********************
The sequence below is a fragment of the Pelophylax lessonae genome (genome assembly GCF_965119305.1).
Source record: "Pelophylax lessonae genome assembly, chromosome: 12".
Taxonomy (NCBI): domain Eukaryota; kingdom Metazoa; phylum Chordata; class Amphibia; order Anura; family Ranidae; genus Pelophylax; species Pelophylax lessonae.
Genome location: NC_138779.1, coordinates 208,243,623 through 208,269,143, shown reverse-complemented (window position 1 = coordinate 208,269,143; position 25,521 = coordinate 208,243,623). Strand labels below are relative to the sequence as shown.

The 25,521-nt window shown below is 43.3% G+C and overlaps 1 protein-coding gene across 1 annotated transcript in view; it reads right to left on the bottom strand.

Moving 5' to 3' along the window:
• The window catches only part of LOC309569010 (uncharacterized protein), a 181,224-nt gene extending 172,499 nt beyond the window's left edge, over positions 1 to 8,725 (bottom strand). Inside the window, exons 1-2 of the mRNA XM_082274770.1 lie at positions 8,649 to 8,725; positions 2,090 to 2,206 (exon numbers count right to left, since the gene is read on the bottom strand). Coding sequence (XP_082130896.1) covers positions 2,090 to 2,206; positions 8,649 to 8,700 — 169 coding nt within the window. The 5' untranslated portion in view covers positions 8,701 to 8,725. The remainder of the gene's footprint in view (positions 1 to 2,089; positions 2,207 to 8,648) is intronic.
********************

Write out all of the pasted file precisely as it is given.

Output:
The sequence below is a fragment of the Pelophylax lessonae genome (genome assembly GCF_965119305.1).
Source record: "Pelophylax lessonae genome assembly, chromosome: 12".
Taxonomy (NCBI): domain Eukaryota; kingdom Metazoa; phylum Chordata; class Amphibia; order Anura; family Ranidae; genus Pelophylax; species Pelophylax lessonae.
Genome location: NC_138779.1, coordinates 208,243,623 through 208,269,143, shown reverse-complemented (window position 1 = coordinate 208,269,143; position 25,521 = coordinate 208,243,623). Strand labels below are relative to the sequence as shown.

The 25,521-nt window shown below is 43.3% G+C and overlaps 1 protein-coding gene across 1 annotated transcript in view; it reads right to left on the bottom strand.

Moving 5' to 3' along the window:
• The window catches only part of LOC309569010 (uncharacterized protein), a 181,224-nt gene extending 172,499 nt beyond the window's left edge, over positions 1 to 8,725 (bottom strand). Inside the window, exons 1-2 of the mRNA XM_082274770.1 lie at positions 8,649 to 8,725; positions 2,090 to 2,206 (exon numbers count right to left, since the gene is read on the bottom strand). Coding sequence (XP_082130896.1) covers positions 2,090 to 2,206; positions 8,649 to 8,700 — 169 coding nt within the window. The 5' untranslated portion in view covers positions 8,701 to 8,725. The remainder of the gene's footprint in view (positions 1 to 2,089; positions 2,207 to 8,648) is intronic.